I didn't do a great job of spreading out the darkest blue blocks (they look black here) but other than that I am really pleased. Not sure how I'll quilt this one...

Sunday, December 5, 2010

Father's Day Quilts**

**Back-posting from my personal blog. Father's Day 2010**

Here are my Father's Day projects - postage stamp wall-hangings.

These two are for my stepdad:

I made two wall hangings/mini-quilts for stepdad (maybe 20"x20" probably smaller). The photo in the upper left hand corner and the one on the bottom. The fabric is called Neptune, after the god, not the planet (though, I guess the planet was named after the god as well...). So, it has a maritime/nautical theme. There are fish scales, waves, seaweed, shells, fishes, ships and anchors. I thought they would work well in the cabanas that he is building on the Eastern Shore.

I did all the work with my new machine, piecing, quilting, binding. I used a new binding foot, but it wasn't that successful (you can see how the bottom one doesn't lay flat, it is partly the quilting stretching the fabric and partly the binding). The one in the upper left was quilted with straight lines going one direction and I hand stitched the binding - looks a lot better, but not quite as interesting as the lower one. The squares in the middle are 2". I used a varigated blue thread to do the quilting that went from dark to light blue. The top right is the back of the quilt on its left, which I pieced with 5" squares.

Here is the quilt I made for my dad:

This fabric is called Midwest Modern, by Amy Butler and I just used the oranges and blue/greens. You can see how small the center pieces are - they should be 1 inch square (smaller than a quarter) but some of them are a little more rectangular. On this one I tried a more ambitious quilting pattern (for me), which you can see around the border. It is called a straight-line meander. I also added a small pinwheel block with the left-overs and pieced it in the back. I quilted around the pinwheel and added a button flower on the front, where the points meet. I can't remember how big this one measures - probably close to 20"x20" as well. I used the unfortunate binding foot on this one, too. (I really should learn that when the quilts are so small, I should be able to do the binding by hand...) The quilting thread is varigated green, yellow, and orange, so perfect for this quilt.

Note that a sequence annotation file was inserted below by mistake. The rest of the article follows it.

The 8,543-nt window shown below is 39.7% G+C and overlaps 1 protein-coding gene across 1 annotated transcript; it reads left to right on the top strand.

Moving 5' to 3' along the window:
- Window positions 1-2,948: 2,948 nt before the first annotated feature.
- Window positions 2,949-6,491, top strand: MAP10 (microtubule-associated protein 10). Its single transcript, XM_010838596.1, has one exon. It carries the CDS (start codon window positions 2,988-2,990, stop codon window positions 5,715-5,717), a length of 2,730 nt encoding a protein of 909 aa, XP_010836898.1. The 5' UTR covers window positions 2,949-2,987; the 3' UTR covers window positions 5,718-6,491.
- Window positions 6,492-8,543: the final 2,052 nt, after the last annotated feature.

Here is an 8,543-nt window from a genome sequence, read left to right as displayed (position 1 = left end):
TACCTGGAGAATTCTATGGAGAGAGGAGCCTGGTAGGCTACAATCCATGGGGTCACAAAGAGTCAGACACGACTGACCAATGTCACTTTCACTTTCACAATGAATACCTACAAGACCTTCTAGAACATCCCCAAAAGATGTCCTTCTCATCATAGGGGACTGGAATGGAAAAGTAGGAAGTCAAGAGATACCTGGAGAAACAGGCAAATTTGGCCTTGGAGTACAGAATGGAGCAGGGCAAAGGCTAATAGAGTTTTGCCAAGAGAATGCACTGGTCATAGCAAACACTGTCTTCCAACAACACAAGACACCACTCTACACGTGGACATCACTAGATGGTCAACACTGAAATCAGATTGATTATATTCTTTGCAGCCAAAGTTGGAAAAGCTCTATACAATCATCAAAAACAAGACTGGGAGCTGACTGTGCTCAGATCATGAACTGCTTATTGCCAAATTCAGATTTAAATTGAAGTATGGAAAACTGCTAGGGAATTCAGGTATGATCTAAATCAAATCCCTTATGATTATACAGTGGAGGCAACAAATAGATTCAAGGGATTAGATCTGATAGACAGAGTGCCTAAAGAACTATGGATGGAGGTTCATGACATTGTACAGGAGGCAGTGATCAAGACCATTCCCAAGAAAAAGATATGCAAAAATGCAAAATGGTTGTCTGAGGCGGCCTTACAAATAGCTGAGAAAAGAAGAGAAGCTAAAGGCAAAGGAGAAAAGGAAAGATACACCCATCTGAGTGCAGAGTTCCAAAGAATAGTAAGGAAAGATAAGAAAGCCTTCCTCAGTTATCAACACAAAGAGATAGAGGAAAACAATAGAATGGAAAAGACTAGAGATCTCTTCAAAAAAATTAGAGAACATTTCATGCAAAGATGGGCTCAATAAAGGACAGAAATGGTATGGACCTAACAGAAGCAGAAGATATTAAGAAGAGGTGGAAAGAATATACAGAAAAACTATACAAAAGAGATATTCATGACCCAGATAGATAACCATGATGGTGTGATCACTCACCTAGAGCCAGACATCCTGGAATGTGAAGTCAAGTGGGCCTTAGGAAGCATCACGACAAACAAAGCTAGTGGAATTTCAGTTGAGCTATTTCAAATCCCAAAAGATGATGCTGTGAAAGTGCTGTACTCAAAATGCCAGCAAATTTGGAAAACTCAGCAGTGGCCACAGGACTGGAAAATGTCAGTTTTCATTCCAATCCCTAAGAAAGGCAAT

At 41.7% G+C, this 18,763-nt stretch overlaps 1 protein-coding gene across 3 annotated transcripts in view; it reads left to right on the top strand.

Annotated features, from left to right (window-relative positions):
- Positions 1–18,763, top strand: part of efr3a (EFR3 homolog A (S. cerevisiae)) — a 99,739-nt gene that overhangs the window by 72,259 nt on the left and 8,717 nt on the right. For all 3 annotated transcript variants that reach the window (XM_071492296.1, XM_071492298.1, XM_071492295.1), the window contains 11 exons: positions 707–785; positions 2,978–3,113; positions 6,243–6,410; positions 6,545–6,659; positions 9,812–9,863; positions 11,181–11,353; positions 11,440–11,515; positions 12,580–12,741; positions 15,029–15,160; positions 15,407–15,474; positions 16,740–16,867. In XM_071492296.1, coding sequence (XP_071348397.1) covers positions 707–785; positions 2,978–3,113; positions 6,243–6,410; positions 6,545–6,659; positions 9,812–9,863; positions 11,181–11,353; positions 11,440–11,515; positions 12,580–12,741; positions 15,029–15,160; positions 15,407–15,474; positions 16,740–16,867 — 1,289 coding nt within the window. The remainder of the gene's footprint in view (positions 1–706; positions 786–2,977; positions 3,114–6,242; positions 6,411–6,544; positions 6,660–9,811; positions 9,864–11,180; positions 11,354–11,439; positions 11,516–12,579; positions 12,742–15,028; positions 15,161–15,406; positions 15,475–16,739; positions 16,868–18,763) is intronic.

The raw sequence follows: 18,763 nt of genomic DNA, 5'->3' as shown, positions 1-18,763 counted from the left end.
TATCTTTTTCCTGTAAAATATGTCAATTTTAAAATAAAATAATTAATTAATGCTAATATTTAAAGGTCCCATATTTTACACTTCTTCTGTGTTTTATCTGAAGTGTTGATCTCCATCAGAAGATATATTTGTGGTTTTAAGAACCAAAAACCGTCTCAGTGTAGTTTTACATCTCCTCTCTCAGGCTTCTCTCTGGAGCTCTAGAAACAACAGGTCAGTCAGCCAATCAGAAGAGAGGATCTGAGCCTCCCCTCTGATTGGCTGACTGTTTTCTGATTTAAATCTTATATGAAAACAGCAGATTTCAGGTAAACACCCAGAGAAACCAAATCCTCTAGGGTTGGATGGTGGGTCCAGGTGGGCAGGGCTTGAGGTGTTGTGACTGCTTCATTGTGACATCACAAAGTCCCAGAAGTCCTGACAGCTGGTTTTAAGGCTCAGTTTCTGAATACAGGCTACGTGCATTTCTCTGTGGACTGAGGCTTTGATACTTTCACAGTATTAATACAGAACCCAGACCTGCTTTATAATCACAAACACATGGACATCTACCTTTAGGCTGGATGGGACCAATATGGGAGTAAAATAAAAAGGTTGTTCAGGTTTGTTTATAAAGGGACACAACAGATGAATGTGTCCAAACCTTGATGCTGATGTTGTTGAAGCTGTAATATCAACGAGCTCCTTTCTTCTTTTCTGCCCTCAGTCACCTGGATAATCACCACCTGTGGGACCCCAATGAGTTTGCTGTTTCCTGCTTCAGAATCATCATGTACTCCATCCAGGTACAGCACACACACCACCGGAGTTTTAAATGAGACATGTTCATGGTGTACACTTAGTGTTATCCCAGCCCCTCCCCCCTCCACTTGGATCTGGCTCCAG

The theory behind these quilts is that they are made from scraps of fabric from quilts that will eventually reside in my house. So, a small piece of my quilts will also live in my dad's and my stepdad's houses, as well. Also, I love both of these sets of fabric so much and I didn't want to waste a speck of it.

To make the centers I used this tutorial from Elizabeth Hartman, who does amazing work and has a great blog called Oh Fransson (which I believe is an Astrid Lindgren reference). You can see how nice and flat her quilt is against the wall and she used a traditional curved meander (which I have been completely unable to replicate... thus, the straight-line meander).

Here are some construction photos from my dad's quilt:

You start out with a square of fusible interfacing on which you draw a grid (these squares started at 1.5"). You lay our your squares. When the fabric is ironed to the interfacing it sticks.

Then, you flip it over and iron the first row along the seam and sew. Repeat.

Cut a small amount off of each seam and press the seams open.

Now you have a rectangle with one set of seams sewn.

Flip it over and sew the perpendicular seams. Trim, iron open. The back now looks like this:

When you turn it over - voila, a mini quilt top without the borders.

Saturday, December 4, 2010

Q is for Quilting, Part 4**

**Previously published on my personal blog, this series of posts is aimed at explaining to non-quilters just what goes into making a quilt.  Thought I'd move them over here to Type B**

And we come to the end. This may be the fastest I've made a quilt - from yardage to binding.

The last steps include layering the backing (wrong side up) by taping it to a stable surface (I used the deck here for air circulation - not the greatest idea, given that it was kinda dirty...):

Then the batting (80% cotton, 20% polyester):